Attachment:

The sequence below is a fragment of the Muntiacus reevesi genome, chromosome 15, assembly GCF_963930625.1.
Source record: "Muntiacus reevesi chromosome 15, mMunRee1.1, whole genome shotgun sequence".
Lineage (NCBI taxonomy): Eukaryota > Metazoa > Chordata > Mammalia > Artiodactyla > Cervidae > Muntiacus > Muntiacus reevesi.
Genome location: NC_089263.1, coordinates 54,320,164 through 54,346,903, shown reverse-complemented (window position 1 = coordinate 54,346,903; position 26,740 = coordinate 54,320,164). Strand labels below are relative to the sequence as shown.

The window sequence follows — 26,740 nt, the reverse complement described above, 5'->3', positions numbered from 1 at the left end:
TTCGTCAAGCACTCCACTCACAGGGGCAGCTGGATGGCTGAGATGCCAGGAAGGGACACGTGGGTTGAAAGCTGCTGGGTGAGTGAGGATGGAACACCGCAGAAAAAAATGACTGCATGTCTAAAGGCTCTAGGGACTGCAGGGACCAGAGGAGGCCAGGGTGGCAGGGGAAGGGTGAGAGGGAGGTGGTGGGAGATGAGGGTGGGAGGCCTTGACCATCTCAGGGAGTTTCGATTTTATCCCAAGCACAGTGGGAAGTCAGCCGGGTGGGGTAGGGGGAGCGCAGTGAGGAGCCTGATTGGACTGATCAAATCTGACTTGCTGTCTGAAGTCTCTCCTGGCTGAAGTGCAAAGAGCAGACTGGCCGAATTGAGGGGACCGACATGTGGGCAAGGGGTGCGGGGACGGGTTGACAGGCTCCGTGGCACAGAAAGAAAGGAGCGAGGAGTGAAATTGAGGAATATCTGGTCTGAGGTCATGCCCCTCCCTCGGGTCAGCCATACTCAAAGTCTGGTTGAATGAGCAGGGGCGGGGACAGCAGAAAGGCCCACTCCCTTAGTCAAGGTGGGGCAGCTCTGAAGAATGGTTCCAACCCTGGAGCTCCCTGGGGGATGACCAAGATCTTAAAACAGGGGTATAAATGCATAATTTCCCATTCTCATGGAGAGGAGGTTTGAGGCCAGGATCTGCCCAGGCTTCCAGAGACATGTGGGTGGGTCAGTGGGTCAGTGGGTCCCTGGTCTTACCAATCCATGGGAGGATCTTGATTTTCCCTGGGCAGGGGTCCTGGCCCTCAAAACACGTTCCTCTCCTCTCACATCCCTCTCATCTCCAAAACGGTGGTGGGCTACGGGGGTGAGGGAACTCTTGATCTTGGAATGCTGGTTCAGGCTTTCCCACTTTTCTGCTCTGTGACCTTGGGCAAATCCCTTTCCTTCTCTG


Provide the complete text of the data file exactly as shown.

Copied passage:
The sequence below is a fragment of the Muntiacus reevesi genome, chromosome 15, assembly GCF_963930625.1.
Source record: "Muntiacus reevesi chromosome 15, mMunRee1.1, whole genome shotgun sequence".
Lineage (NCBI taxonomy): Eukaryota > Metazoa > Chordata > Mammalia > Artiodactyla > Cervidae > Muntiacus > Muntiacus reevesi.
Genome location: NC_089263.1, coordinates 54,320,164 through 54,346,903, shown reverse-complemented (window position 1 = coordinate 54,346,903; position 26,740 = coordinate 54,320,164). Strand labels below are relative to the sequence as shown.

The window sequence follows — 26,740 nt, the reverse complement described above, 5'->3', positions numbered from 1 at the left end:
TTCGTCAAGCACTCCACTCACAGGGGCAGCTGGATGGCTGAGATGCCAGGAAGGGACACGTGGGTTGAAAGCTGCTGGGTGAGTGAGGATGGAACACCGCAGAAAAAAATGACTGCATGTCTAAAGGCTCTAGGGACTGCAGGGACCAGAGGAGGCCAGGGTGGCAGGGGAAGGGTGAGAGGGAGGTGGTGGGAGATGAGGGTGGGAGGCCTTGACCATCTCAGGGAGTTTCGATTTTATCCCAAGCACAGTGGGAAGTCAGCCGGGTGGGGTAGGGGGAGCGCAGTGAGGAGCCTGATTGGACTGATCAAATCTGACTTGCTGTCTGAAGTCTCTCCTGGCTGAAGTGCAAAGAGCAGACTGGCCGAATTGAGGGGACCGACATGTGGGCAAGGGGTGCGGGGACGGGTTGACAGGCTCCGTGGCACAGAAAGAAAGGAGCGAGGAGTGAAATTGAGGAATATCTGGTCTGAGGTCATGCCCCTCCCTCGGGTCAGCCATACTCAAAGTCTGGTTGAATGAGCAGGGGCGGGGACAGCAGAAAGGCCCACTCCCTTAGTCAAGGTGGGGCAGCTCTGAAGAATGGTTCCAACCCTGGAGCTCCCTGGGGGATGACCAAGATCTTAAAACAGGGGTATAAATGCATAATTTCCCATTCTCATGGAGAGGAGGTTTGAGGCCAGGATCTGCCCAGGCTTCCAGAGACATGTGGGTGGGTCAGTGGGTCAGTGGGTCCCTGGTCTTACCAATCCATGGGAGGATCTTGATTTTCCCTGGGCAGGGGTCCTGGCCCTCAAAACACGTTCCTCTCCTCTCACATCCCTCTCATCTCCAAAACGGTGGTGGGCTACGGGGGTGAGGGAACTCTTGATCTTGGAATGCTGGTTCAGGCTTTCCCACTTTTCTGCTCTGTGACCTTGGGCAAATCCCTTTCCTTCTCTG